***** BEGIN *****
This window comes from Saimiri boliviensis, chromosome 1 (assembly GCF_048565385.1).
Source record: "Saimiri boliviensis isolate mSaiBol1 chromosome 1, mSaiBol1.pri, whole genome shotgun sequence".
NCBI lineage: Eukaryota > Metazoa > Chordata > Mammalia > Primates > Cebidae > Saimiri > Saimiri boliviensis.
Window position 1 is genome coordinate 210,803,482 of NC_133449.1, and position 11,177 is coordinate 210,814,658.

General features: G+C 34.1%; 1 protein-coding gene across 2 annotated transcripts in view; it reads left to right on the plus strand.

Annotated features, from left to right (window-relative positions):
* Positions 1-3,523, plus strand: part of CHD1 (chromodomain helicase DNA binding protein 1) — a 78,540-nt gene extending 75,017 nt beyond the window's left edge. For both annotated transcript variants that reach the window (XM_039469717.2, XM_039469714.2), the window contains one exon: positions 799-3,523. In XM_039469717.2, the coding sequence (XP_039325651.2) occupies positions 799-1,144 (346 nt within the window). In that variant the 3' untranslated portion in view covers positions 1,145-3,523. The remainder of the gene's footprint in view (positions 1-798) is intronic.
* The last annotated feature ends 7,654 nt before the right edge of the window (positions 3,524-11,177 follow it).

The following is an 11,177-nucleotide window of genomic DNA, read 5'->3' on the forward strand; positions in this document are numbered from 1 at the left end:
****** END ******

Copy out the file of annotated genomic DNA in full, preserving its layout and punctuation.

This window comes from Saimiri boliviensis, chromosome 1 (assembly GCF_048565385.1).
Source record: "Saimiri boliviensis isolate mSaiBol1 chromosome 1, mSaiBol1.pri, whole genome shotgun sequence".
NCBI lineage: Eukaryota > Metazoa > Chordata > Mammalia > Primates > Cebidae > Saimiri > Saimiri boliviensis.
Window position 1 is genome coordinate 210,803,482 of NC_133449.1, and position 11,177 is coordinate 210,814,658.

General features: G+C 34.1%; 1 protein-coding gene across 2 annotated transcripts in view; it reads left to right on the plus strand.

Annotated features, from left to right (window-relative positions):
* Positions 1-3,523, plus strand: part of CHD1 (chromodomain helicase DNA binding protein 1) — a 78,540-nt gene extending 75,017 nt beyond the window's left edge. For both annotated transcript variants that reach the window (XM_039469717.2, XM_039469714.2), the window contains one exon: positions 799-3,523. In XM_039469717.2, the coding sequence (XP_039325651.2) occupies positions 799-1,144 (346 nt within the window). In that variant the 3' untranslated portion in view covers positions 1,145-3,523. The remainder of the gene's footprint in view (positions 1-798) is intronic.
* The last annotated feature ends 7,654 nt before the right edge of the window (positions 3,524-11,177 follow it).

The following is an 11,177-nucleotide window of genomic DNA, read 5'->3' on the forward strand; positions in this document are numbered from 1 at the left end: